Bio: Zasoba, John (Store - 1966)

Contact: Ken Wood

Surnames: Zasoba, Owen, Nietsch, Blodgett

------Source: Marshfield News Herald (Marshfield, Wood Co., Wis.) Friday, February 4, 1966

John Zasoba Store in Withee Has Carried on for 61 Years

Withee--Quaint, but still in use because it performs an occasional service to the community, is the store established here almost 61 years ago by John Zasoba.

Unpretentious on the outside, the little frame building sits on the west side of the village business street and is believed to be the oldest building in the community. For upwards of 75 years it has been part of the Withee scene and story, and once was a bank and a saloon.

The inside, at first glance, seems like a hopeless confusion of unrelated articles, but upon second and third inspections, the visitor spots boxes of shoes, rubber footwear, a pile of overalls, harness gear, and a variety of other items.

This year the Zasobas are observing 60 years of marriage and almost 61 years in the store business. At the ages of 85 and 79 they are grateful for good health and full lives.

They met while Zasoba, an immigrant from Russia, was a section hand, and later a section foreman, on a little lumber company railroad used to haul logs from nearby timber tracts to the John S. Owen Company sawmill in Owen.

In May of 1905, when the lumber company discontinued the rail system, Zasoba decided to go into business for himself, relying upon a shoe repairing skill learned in Russia from his father, "the best damn shoemaker there ever was."

In the midst of a rural area, Zasoba's shoe repair service, and his store with its stock of shoes, rubber footwear, roofing materials, suit cases, farmer's work clothing and harness gear was heavily patronized for years.

Business hours in those days were somewhat different. The store opened at 7 a.m. and closed at 10 p.m. six days a week and was open until noon on Sundays.

When Zasoba brought his bride home to Withee in January of 1906, he carried her - figuratively at least - across the threshold of a store instead of a home.

Mrs. Zasoba spent many years helping her husband in the store. When there were no soles to be stitched to shoes, or leather tops to sew onto rubber footwear, she was doing housework in a few rooms back of the store where the couple lived the first 10 years of their married life. Now they have a comfortable house four doors west of the store.

Residents and former residents of Withee, now in their middle years, occasionally remind Mrs. Zasoba of the days when she helped repair their shoes while they were youngsters in school.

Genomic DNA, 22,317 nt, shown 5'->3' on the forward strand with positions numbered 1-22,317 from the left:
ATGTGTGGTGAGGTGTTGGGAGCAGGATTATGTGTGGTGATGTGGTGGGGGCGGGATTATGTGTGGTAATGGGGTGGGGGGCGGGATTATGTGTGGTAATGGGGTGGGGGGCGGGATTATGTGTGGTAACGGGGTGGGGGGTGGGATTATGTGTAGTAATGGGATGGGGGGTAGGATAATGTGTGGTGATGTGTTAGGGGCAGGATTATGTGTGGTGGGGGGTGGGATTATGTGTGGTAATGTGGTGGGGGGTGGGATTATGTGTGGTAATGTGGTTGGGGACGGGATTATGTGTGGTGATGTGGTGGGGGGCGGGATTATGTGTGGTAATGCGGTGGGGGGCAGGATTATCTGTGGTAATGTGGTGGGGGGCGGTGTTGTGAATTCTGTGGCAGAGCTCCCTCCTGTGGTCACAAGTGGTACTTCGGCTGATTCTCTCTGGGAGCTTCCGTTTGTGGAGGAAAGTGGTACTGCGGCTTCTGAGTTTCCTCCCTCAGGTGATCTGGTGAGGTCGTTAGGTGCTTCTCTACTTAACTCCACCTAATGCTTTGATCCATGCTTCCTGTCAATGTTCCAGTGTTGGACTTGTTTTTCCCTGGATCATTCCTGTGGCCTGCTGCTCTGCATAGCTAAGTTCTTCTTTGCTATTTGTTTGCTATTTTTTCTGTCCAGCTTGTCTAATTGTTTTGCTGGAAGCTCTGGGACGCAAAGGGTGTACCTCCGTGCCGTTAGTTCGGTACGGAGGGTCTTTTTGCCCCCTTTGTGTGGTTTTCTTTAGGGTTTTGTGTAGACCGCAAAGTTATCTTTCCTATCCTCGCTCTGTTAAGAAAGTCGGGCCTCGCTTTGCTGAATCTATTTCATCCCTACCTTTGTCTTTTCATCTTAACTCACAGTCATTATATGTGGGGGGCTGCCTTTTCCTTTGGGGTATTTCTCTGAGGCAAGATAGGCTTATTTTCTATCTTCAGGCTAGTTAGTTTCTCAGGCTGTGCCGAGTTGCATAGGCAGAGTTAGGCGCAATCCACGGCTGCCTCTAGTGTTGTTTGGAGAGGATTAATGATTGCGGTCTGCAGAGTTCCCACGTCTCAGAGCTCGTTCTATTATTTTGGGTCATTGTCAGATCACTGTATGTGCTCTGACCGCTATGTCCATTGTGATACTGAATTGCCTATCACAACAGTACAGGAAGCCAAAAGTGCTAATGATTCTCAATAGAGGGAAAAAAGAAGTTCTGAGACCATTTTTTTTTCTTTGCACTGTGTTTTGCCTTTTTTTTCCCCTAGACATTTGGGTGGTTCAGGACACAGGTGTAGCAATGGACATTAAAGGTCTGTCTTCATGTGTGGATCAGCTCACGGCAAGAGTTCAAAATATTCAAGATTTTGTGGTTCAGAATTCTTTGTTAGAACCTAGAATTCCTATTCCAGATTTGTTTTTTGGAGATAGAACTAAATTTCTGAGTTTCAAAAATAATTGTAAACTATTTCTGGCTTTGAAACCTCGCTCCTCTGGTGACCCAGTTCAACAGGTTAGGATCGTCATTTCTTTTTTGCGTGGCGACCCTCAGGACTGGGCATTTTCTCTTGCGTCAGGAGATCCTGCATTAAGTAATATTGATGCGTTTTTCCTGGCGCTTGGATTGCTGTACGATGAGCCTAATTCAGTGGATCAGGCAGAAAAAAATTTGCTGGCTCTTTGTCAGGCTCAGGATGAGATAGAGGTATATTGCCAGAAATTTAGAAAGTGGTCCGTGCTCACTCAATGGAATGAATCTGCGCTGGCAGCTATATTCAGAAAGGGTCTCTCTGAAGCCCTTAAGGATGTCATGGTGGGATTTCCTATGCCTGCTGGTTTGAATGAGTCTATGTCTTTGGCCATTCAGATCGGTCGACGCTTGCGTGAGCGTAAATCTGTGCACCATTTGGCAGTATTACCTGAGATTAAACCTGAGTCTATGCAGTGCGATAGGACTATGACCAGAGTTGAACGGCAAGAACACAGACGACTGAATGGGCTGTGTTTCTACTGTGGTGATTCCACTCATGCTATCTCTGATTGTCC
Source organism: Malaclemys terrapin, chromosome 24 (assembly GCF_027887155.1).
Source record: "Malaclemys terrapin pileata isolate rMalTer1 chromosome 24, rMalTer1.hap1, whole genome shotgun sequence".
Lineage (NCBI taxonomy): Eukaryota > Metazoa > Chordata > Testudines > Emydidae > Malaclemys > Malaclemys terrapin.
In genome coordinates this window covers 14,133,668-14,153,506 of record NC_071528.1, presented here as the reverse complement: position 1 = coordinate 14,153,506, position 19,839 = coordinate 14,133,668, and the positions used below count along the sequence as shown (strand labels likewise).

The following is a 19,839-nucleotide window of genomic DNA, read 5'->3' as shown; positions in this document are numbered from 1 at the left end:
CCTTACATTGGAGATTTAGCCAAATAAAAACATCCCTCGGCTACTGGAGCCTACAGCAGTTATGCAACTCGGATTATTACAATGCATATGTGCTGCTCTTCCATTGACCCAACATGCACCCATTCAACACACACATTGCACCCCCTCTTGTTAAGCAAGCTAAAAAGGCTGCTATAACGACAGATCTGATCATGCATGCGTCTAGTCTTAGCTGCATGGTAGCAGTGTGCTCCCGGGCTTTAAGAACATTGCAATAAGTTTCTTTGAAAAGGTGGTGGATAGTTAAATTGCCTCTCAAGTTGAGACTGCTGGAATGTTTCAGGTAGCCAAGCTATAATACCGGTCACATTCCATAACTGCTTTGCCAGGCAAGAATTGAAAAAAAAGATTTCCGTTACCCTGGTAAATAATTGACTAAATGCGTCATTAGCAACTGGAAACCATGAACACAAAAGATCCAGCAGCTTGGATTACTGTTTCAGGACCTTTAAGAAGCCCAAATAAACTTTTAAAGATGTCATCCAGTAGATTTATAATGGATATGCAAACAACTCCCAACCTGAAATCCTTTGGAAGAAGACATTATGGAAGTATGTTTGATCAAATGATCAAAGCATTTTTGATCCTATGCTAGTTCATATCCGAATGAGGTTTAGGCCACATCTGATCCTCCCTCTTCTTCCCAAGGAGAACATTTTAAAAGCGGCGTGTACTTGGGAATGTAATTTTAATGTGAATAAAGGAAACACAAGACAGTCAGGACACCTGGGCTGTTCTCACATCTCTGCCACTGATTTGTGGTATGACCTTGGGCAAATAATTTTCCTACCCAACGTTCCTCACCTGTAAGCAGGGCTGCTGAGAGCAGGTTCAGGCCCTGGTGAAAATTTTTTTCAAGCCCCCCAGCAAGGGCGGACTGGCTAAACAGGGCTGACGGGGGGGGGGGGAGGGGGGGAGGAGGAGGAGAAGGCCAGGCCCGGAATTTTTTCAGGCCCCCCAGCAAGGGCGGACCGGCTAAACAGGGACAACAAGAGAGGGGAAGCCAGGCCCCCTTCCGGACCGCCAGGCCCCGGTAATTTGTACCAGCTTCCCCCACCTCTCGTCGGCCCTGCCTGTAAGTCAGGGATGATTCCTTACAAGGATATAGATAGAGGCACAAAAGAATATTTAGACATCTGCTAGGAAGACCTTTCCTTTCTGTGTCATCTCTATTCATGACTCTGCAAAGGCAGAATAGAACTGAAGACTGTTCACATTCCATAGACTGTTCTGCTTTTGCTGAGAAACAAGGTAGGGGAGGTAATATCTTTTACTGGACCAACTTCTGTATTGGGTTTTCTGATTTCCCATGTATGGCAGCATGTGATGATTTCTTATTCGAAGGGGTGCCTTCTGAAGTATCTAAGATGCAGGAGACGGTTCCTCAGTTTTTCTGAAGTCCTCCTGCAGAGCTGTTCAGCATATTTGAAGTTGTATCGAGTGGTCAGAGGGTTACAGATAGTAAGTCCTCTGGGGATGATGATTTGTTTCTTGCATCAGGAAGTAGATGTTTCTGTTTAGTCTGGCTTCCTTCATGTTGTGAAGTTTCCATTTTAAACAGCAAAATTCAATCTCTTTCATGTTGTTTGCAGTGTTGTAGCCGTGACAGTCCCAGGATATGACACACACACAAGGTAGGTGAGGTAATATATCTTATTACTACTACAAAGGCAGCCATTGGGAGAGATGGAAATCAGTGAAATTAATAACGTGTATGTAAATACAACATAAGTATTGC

During the years when the business flourished, the couple attended trade conventions in Milwaukee, Stevens Point, Green Bay, Eau Claire and Madison.

Advancing age has slowed Zasoba down a bit, but almost every day finds him spending some time in the store, ready to help any customer seeking some hard-to-find item among the store's remaining wares. An old-fashioned heating stove in the store hasn't faded from the scene, and during the past month, Zasoba busied himself stoking the stove with boards cut into stove lengths.

Mrs. Zasoba doesn't spend time in the store anymore, but still displays much of the vigor and enthusiasm that have marked the teamwork of the couple's three-score years together. She does all her housework and pursues a hobby of needlework.

More than 20 of her hand-embroidered bed covers have gone to relatives as gifts. At the present time she is hand-stitching a lavish bed cover enlived with the outlines of 48 of the 50 United States and the official bird of each state. As much as two days of needlework have been devoted to the embellishment of a single bird, Mrs. Zasoba says.

The partnership between the Zasobas began with their marriage on Jan. 24, 1906. The bride was Clara Baehr, born Jan. 24, 1887 at Dorchester, Wis. Her husband was born in Russia on May 1, 1880, and came to the United States in 1887, working in paint factory at Brooklyn, N. Y., long enough to save the cost of a rail ticket to Curtiss, where he had an uncle, Fred Neitsch.

From saving accumulated while employed by the Owen Lumber Company, Zasoba provided funds to bring his parents, his sister and three brothers from Russia to Curtiss at intervals between 1898 and 1904. Two of the brothers and a sister are still living.

They are Mrs. Alice Blodgett, Topeka, Kan., Casper Zazoba, Kansas City, Mo., and Peter Zasoba, Withee.

The Zasobas became the parents of three sons, one of whom, Lloyd, was fatally injured in an automobile accident in 1932. Elden lives in Omaha, Neb., and Clinton is a resident of Franklin, Wis. There are three grandchildren.



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